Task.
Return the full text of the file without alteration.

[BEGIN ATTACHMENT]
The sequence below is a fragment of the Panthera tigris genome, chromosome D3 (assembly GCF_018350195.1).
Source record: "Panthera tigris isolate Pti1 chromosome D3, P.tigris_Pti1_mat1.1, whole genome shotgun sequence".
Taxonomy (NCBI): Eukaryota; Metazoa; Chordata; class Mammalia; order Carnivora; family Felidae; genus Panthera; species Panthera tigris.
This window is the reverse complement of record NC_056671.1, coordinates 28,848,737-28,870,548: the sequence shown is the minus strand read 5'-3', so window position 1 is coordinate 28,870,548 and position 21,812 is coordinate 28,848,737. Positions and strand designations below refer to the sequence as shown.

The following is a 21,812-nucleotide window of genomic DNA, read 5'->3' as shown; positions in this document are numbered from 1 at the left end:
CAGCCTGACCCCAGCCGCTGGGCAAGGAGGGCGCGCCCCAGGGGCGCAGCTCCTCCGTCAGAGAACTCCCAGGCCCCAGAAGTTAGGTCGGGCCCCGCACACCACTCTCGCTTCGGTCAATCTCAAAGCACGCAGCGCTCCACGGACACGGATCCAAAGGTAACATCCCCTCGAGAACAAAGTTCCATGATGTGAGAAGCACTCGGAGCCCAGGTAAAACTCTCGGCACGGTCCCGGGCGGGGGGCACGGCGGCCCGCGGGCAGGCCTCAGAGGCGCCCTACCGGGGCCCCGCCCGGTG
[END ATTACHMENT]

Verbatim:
The sequence below is a fragment of the Panthera tigris genome, chromosome D3 (assembly GCF_018350195.1).
Source record: "Panthera tigris isolate Pti1 chromosome D3, P.tigris_Pti1_mat1.1, whole genome shotgun sequence".
Taxonomy (NCBI): Eukaryota; Metazoa; Chordata; class Mammalia; order Carnivora; family Felidae; genus Panthera; species Panthera tigris.
This window is the reverse complement of record NC_056671.1, coordinates 28,848,737-28,870,548: the sequence shown is the minus strand read 5'-3', so window position 1 is coordinate 28,870,548 and position 21,812 is coordinate 28,848,737. Positions and strand designations below refer to the sequence as shown.

The following is a 21,812-nucleotide window of genomic DNA, read 5'->3' as shown; positions in this document are numbered from 1 at the left end:
CAGCCTGACCCCAGCCGCTGGGCAAGGAGGGCGCGCCCCAGGGGCGCAGCTCCTCCGTCAGAGAACTCCCAGGCCCCAGAAGTTAGGTCGGGCCCCGCACACCACTCTCGCTTCGGTCAATCTCAAAGCACGCAGCGCTCCACGGACACGGATCCAAAGGTAACATCCCCTCGAGAACAAAGTTCCATGATGTGAGAAGCACTCGGAGCCCAGGTAAAACTCTCGGCACGGTCCCGGGCGGGGGGCACGGCGGCCCGCGGGCAGGCCTCAGAGGCGCCCTACCGGGGCCCCGCCCGGTG